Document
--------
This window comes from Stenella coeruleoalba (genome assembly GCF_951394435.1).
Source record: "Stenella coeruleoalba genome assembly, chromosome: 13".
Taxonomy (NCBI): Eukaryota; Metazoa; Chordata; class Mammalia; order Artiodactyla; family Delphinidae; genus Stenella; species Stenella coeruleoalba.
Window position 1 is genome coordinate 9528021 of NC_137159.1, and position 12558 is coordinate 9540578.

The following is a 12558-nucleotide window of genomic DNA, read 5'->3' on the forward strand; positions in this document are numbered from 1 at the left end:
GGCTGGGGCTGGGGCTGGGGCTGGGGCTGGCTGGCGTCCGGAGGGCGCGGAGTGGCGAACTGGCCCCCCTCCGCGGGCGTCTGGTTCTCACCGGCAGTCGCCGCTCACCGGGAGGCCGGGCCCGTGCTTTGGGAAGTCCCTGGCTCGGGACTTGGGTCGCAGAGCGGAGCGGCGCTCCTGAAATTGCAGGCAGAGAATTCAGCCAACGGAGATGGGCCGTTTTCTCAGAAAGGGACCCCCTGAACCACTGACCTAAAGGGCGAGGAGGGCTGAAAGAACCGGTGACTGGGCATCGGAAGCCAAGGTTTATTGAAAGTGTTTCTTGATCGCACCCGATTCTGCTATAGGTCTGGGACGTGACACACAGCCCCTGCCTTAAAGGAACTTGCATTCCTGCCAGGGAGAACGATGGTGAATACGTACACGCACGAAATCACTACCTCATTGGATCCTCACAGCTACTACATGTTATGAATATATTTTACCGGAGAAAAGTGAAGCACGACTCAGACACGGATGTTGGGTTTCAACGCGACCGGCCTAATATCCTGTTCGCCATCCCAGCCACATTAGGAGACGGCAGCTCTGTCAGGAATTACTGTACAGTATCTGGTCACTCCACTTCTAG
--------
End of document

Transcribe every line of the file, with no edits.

This window comes from Stenella coeruleoalba (genome assembly GCF_951394435.1).
Source record: "Stenella coeruleoalba genome assembly, chromosome: 13".
Taxonomy (NCBI): Eukaryota; Metazoa; Chordata; class Mammalia; order Artiodactyla; family Delphinidae; genus Stenella; species Stenella coeruleoalba.
Window position 1 is genome coordinate 9528021 of NC_137159.1, and position 12558 is coordinate 9540578.

The following is a 12558-nucleotide window of genomic DNA, read 5'->3' on the forward strand; positions in this document are numbered from 1 at the left end:
GGCTGGGGCTGGGGCTGGGGCTGGGGCTGGCTGGCGTCCGGAGGGCGCGGAGTGGCGAACTGGCCCCCCTCCGCGGGCGTCTGGTTCTCACCGGCAGTCGCCGCTCACCGGGAGGCCGGGCCCGTGCTTTGGGAAGTCCCTGGCTCGGGACTTGGGTCGCAGAGCGGAGCGGCGCTCCTGAAATTGCAGGCAGAGAATTCAGCCAACGGAGATGGGCCGTTTTCTCAGAAAGGGACCCCCTGAACCACTGACCTAAAGGGCGAGGAGGGCTGAAAGAACCGGTGACTGGGCATCGGAAGCCAAGGTTTATTGAAAGTGTTTCTTGATCGCACCCGATTCTGCTATAGGTCTGGGACGTGACACACAGCCCCTGCCTTAAAGGAACTTGCATTCCTGCCAGGGAGAACGATGGTGAATACGTACACGCACGAAATCACTACCTCATTGGATCCTCACAGCTACTACATGTTATGAATATATTTTACCGGAGAAAAGTGAAGCACGACTCAGACACGGATGTTGGGTTTCAACGCGACCGGCCTAATATCCTGTTCGCCATCCCAGCCACATTAGGAGACGGCAGCTCTGTCAGGAATTACTGTACAGTATCTGGTCACTCCACTTCTAG